More than 4,000 students have graduated from McMaster's nursing programs. Here we meet Tracy Hobson.
Published: Oct. 30, 2018
I currently work as a harm reduction, outreach and Hepatitis C Treatment Nurse at the Sanguen Health Centre and as an Overdose Prevention Nurse at the Guelph Community Health Centre.
What I love about my work:
I love the wonderful clients, colleagues and peers that I have the honor to work with. I love advocating for equitable treatment for every human being, no matter their sexual orientation, substance use history, or mental health disorder. I love meeting people where they are at and working from a harm reduction philosophy with creative and passionate people.
How I got here:
My first degree was a Bachelor of Science in Human Kinetics at the University of Guelph. At the time, I thought that I wanted to work in sports medicine. In my third year at Guelph I took a pathophysiology course and realized that my interest was in this area and not sports medicine. I decided that I wanted to become a nurse and McMaster University had the best reputation for health sciences. I applied and completed my nursing degree in three years through an accelerated program at McMaster.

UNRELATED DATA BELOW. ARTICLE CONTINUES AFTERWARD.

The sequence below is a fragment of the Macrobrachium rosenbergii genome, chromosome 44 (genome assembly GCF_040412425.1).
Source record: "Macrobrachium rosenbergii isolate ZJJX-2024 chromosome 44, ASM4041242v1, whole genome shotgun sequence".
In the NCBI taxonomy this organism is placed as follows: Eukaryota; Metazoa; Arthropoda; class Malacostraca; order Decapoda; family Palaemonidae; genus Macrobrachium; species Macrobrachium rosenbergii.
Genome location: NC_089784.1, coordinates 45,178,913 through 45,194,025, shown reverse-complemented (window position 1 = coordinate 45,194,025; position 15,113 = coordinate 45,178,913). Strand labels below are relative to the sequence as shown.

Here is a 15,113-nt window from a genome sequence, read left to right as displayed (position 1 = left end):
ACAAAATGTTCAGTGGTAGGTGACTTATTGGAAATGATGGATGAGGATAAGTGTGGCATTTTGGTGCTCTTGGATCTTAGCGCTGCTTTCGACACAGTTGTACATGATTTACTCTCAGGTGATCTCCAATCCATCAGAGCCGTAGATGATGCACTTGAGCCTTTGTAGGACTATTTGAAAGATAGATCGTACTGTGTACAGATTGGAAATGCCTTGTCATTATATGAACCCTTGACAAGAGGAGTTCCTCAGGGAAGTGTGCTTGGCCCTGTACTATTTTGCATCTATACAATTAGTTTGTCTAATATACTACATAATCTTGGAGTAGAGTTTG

My first nursing job was as a visiting nurse for about one year. Then in 1998, I got a full time position as a public health nurse with Wellington-Guelph Public Health Department where I worked for 13 years. In 2011, I left to come to the Sanguen Health Centre. Just this year, when the temporary overdose prevention centre opened, I began working part-time there as well.
The marginalized population continues to be a difficult population to reach and build relationships with. The overdose prevention site and community health van in our community have provided the medium to connect with the population in a very different way, allowing for the formation of strong, trusting relationships. We have only just begun and there is much more to accomplish.
Why I chose McMaster BScN:
McMaster University had the best reputation for health sciences.
How my experience at McMaster helped me:
I struggled with problem-based learning at McMaster. It was very different from my first degree in that I was the driver of my learning. I was responsible for finding the appropriate sources of learning as well as sometimes, what I needed to learn. Twenty years later of nursing practice and I realize that I use problem-based learning all day long every day at work! My clients have complex social and health issues requiring creative solutions in an environment that is not set up for them to succeed. My struggle became my greatest gift!